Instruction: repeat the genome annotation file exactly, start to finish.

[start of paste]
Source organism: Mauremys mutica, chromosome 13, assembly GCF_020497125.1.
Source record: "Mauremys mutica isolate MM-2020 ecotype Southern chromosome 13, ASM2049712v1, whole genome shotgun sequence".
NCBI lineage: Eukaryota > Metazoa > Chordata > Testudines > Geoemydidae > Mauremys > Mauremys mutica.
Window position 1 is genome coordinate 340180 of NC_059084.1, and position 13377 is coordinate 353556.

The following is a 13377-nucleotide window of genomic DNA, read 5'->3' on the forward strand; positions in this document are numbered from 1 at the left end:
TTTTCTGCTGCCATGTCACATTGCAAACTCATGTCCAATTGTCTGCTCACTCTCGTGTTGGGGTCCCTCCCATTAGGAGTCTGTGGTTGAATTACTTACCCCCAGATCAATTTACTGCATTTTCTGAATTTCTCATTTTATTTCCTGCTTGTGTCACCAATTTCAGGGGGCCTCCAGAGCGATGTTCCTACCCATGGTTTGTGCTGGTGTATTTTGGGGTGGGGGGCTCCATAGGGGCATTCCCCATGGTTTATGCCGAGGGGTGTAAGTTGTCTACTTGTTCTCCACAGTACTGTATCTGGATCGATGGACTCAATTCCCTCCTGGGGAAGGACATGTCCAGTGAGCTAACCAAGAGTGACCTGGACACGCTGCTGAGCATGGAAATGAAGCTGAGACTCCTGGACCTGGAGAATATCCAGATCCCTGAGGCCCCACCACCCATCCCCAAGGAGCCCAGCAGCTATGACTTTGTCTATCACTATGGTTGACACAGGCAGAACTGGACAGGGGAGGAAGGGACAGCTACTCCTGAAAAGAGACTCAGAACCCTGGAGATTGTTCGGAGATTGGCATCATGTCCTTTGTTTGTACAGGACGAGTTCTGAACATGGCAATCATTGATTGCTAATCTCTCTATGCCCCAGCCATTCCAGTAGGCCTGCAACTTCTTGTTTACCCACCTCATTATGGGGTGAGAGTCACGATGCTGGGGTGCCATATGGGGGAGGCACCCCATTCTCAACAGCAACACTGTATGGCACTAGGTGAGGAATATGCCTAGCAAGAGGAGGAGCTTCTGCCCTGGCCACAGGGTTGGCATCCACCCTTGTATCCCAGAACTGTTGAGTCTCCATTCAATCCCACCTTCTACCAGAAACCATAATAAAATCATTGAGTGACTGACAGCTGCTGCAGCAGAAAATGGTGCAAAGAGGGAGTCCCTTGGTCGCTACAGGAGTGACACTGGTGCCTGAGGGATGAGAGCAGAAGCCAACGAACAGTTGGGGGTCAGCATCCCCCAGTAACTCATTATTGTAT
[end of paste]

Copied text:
Source organism: Mauremys mutica, chromosome 13, assembly GCF_020497125.1.
Source record: "Mauremys mutica isolate MM-2020 ecotype Southern chromosome 13, ASM2049712v1, whole genome shotgun sequence".
NCBI lineage: Eukaryota > Metazoa > Chordata > Testudines > Geoemydidae > Mauremys > Mauremys mutica.
Window position 1 is genome coordinate 340180 of NC_059084.1, and position 13377 is coordinate 353556.

The following is a 13377-nucleotide window of genomic DNA, read 5'->3' on the forward strand; positions in this document are numbered from 1 at the left end:
TTTTCTGCTGCCATGTCACATTGCAAACTCATGTCCAATTGTCTGCTCACTCTCGTGTTGGGGTCCCTCCCATTAGGAGTCTGTGGTTGAATTACTTACCCCCAGATCAATTTACTGCATTTTCTGAATTTCTCATTTTATTTCCTGCTTGTGTCACCAATTTCAGGGGGCCTCCAGAGCGATGTTCCTACCCATGGTTTGTGCTGGTGTATTTTGGGGTGGGGGGCTCCATAGGGGCATTCCCCATGGTTTATGCCGAGGGGTGTAAGTTGTCTACTTGTTCTCCACAGTACTGTATCTGGATCGATGGACTCAATTCCCTCCTGGGGAAGGACATGTCCAGTGAGCTAACCAAGAGTGACCTGGACACGCTGCTGAGCATGGAAATGAAGCTGAGACTCCTGGACCTGGAGAATATCCAGATCCCTGAGGCCCCACCACCCATCCCCAAGGAGCCCAGCAGCTATGACTTTGTCTATCACTATGGTTGACACAGGCAGAACTGGACAGGGGAGGAAGGGACAGCTACTCCTGAAAAGAGACTCAGAACCCTGGAGATTGTTCGGAGATTGGCATCATGTCCTTTGTTTGTACAGGACGAGTTCTGAACATGGCAATCATTGATTGCTAATCTCTCTATGCCCCAGCCATTCCAGTAGGCCTGCAACTTCTTGTTTACCCACCTCATTATGGGGTGAGAGTCACGATGCTGGGGTGCCATATGGGGGAGGCACCCCATTCTCAACAGCAACACTGTATGGCACTAGGTGAGGAATATGCCTAGCAAGAGGAGGAGCTTCTGCCCTGGCCACAGGGTTGGCATCCACCCTTGTATCCCAGAACTGTTGAGTCTCCATTCAATCCCACCTTCTACCAGAAACCATAATAAAATCATTGAGTGACTGACAGCTGCTGCAGCAGAAAATGGTGCAAAGAGGGAGTCCCTTGGTCGCTACAGGAGTGACACTGGTGCCTGAGGGATGAGAGCAGAAGCCAACGAACAGTTGGGGGTCAGCATCCCCCAGTAACTCATTATTGTAT